Rising numbers of two-parent families are homeless in Minnesota, according to new findings from the Wilder Foundation's 2012 count of homeless people in the state. The one-day count last fall of people who were homeless, primarily those in shelters but also in other locations, showed 298 couples with children.
That was only 17 percent of all homeless families last year -- with the majority still being single mothers with kids, according to the Wilder count. But it was an increase from the 245 families identified in the prior Wilder homelessness count in 2009.
"For years, I think there was a perception that most of the families who were homeless were headed by single parents," said Michelle Gerrard, the homeless study co-director. There were often practical reasons. Shelters for abused women, for example, only took in mothers with their kids.
But the increase in two-income families suggests that the 2007-2009 recession has had some lasting impacts and that some families are struggling to rise above them.
"The increase in the two parent families ... could be tied more to recessional indicators like employment," Gerrard said.
Some of the overall findings from the Wilder homelessness count were released in February. But today, the organization released detailed demographic findings about these people and how long they have been without stable housing.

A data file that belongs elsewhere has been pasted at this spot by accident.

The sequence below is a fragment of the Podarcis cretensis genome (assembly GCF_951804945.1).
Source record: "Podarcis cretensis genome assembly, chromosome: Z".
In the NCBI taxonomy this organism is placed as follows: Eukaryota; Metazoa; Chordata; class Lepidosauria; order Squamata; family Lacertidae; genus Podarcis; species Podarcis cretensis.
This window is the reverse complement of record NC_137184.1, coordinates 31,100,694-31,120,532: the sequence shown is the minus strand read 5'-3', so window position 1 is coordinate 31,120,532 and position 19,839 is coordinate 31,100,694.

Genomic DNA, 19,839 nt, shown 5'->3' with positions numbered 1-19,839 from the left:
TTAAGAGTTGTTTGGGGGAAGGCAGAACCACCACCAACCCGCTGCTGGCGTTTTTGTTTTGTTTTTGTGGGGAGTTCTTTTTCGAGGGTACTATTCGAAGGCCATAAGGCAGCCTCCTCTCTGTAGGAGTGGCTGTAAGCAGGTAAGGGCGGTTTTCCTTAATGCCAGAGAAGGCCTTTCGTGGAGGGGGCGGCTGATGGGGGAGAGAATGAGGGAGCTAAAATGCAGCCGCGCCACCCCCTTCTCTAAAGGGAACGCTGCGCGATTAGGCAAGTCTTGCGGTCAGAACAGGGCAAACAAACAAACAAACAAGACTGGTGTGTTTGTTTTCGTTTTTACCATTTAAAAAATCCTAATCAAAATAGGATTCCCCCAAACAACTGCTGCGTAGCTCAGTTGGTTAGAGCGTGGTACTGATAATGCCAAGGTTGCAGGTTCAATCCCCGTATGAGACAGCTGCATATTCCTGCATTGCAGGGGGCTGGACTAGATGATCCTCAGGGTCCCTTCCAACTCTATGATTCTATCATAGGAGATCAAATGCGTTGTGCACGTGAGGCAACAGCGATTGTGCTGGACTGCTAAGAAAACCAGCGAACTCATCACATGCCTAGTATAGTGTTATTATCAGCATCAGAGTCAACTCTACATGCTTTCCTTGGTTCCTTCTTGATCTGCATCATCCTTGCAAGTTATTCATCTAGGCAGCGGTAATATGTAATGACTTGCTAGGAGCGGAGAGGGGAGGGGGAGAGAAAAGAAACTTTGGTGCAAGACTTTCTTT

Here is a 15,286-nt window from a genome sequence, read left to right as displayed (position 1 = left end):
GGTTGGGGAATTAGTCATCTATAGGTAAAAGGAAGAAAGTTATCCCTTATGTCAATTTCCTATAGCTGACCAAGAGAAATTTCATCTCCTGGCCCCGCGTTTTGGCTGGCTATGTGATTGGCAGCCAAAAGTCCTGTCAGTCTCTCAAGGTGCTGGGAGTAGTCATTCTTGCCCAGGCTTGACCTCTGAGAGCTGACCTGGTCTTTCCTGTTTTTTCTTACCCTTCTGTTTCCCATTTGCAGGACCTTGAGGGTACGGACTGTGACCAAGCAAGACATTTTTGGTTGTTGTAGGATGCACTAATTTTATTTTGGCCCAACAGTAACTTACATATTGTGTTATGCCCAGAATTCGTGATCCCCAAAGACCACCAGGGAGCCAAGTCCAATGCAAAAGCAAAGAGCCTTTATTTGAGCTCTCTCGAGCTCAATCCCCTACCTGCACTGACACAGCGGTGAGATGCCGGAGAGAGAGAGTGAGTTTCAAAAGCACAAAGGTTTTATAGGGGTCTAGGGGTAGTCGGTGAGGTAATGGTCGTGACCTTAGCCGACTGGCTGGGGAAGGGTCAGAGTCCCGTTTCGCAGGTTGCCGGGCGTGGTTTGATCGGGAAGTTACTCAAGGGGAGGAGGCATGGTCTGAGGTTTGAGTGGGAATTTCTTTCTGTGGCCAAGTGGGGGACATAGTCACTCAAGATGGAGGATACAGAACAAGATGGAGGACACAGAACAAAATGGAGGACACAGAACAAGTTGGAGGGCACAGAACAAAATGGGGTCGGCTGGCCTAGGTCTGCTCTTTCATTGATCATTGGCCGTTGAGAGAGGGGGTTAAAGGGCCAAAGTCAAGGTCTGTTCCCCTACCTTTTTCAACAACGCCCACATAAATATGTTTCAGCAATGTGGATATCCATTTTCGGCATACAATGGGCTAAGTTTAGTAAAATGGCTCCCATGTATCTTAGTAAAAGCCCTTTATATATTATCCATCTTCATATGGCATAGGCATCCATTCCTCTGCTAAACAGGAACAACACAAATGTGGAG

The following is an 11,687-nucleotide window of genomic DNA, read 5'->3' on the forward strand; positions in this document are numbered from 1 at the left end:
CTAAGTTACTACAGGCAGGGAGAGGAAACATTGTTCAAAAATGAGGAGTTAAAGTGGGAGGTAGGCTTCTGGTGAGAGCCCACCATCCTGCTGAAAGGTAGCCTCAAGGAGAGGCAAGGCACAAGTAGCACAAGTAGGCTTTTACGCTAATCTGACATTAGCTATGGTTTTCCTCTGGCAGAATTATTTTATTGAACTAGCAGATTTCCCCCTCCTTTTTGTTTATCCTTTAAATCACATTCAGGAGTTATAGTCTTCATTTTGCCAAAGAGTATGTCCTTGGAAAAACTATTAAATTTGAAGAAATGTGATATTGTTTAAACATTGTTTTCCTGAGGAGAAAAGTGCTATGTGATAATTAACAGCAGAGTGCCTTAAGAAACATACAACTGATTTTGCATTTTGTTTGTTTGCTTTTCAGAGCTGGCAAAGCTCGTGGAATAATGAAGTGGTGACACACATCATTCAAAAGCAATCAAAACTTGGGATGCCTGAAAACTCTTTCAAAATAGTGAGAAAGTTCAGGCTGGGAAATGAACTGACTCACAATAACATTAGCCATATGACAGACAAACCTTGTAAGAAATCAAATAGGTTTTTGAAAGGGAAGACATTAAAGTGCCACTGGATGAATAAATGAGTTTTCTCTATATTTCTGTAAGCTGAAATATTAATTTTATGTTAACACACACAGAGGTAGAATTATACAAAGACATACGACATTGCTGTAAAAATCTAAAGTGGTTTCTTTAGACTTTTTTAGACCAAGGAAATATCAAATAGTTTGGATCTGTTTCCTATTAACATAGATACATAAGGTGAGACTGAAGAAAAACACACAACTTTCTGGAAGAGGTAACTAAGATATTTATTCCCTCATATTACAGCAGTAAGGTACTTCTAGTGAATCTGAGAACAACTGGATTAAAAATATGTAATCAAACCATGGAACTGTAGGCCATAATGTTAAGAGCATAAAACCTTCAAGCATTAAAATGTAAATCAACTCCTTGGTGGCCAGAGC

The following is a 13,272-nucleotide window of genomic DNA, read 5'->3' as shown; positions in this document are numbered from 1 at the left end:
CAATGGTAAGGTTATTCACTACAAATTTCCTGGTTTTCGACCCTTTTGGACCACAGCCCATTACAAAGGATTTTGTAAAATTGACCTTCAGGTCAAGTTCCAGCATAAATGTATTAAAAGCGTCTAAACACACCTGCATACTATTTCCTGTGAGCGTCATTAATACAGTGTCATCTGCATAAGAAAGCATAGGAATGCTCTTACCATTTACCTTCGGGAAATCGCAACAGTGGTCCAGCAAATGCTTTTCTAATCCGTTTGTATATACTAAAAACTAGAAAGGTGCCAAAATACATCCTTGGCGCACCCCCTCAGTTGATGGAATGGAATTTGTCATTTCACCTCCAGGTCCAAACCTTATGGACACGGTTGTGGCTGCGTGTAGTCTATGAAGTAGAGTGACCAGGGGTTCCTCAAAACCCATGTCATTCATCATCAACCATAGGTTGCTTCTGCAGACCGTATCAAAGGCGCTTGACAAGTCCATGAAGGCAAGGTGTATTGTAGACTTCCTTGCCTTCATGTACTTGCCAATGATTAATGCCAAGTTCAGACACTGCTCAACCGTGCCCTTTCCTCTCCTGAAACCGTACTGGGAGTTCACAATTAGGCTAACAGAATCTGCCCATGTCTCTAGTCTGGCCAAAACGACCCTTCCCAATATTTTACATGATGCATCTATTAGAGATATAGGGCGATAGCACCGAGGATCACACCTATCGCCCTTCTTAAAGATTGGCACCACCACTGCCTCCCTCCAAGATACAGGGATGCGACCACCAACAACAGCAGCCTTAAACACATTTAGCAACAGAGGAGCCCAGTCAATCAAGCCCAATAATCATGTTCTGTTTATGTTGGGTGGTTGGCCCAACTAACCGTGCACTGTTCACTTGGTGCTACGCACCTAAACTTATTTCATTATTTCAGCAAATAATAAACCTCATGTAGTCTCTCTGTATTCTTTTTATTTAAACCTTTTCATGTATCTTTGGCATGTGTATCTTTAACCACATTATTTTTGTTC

The state has made some small progress in moving chronically homeless singles and veterans into permanent housing, Gerrard said. But compared to 2009, there were more youths and adults in 2012 who had been homeless for at least one year or even three years.
The detailed findings also showed rising rates of homeless youths and adults with diagnosed mental and physical health conditions. The majority of homeless youth and adults also reported some form of abuse or trauma in their pasts. There was little change from 2009 to 2012 in homeless people with jobs. Twenty-four percent of homeless adults in 2012 reported they were employed, which was better than 20 percent in 2009 but considerably lower than 41 percent in 2000.